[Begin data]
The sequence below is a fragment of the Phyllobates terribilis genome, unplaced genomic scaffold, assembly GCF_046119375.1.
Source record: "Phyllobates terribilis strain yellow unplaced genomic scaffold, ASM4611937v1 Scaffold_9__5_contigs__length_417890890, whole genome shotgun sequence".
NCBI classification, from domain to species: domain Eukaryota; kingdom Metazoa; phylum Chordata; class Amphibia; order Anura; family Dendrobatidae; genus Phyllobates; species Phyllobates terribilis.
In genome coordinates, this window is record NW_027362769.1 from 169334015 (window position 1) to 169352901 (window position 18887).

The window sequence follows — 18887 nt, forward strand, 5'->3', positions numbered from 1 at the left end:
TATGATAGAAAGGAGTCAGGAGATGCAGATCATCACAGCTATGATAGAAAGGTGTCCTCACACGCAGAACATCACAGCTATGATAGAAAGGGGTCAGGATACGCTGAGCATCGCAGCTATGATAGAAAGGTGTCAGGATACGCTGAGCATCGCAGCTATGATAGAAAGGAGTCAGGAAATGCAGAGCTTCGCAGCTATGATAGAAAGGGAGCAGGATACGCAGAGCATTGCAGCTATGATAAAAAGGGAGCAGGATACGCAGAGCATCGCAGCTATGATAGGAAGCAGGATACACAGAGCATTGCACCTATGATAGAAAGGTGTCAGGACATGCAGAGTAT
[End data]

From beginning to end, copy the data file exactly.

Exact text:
The sequence below is a fragment of the Phyllobates terribilis genome, unplaced genomic scaffold, assembly GCF_046119375.1.
Source record: "Phyllobates terribilis strain yellow unplaced genomic scaffold, ASM4611937v1 Scaffold_9__5_contigs__length_417890890, whole genome shotgun sequence".
NCBI classification, from domain to species: domain Eukaryota; kingdom Metazoa; phylum Chordata; class Amphibia; order Anura; family Dendrobatidae; genus Phyllobates; species Phyllobates terribilis.
In genome coordinates, this window is record NW_027362769.1 from 169334015 (window position 1) to 169352901 (window position 18887).

The window sequence follows — 18887 nt, forward strand, 5'->3', positions numbered from 1 at the left end:
TATGATAGAAAGGAGTCAGGAGATGCAGATCATCACAGCTATGATAGAAAGGTGTCCTCACACGCAGAACATCACAGCTATGATAGAAAGGGGTCAGGATACGCTGAGCATCGCAGCTATGATAGAAAGGTGTCAGGATACGCTGAGCATCGCAGCTATGATAGAAAGGAGTCAGGAAATGCAGAGCTTCGCAGCTATGATAGAAAGGGAGCAGGATACGCAGAGCATTGCAGCTATGATAAAAAGGGAGCAGGATACGCAGAGCATCGCAGCTATGATAGGAAGCAGGATACACAGAGCATTGCACCTATGATAGAAAGGTGTCAGGACATGCAGAGTAT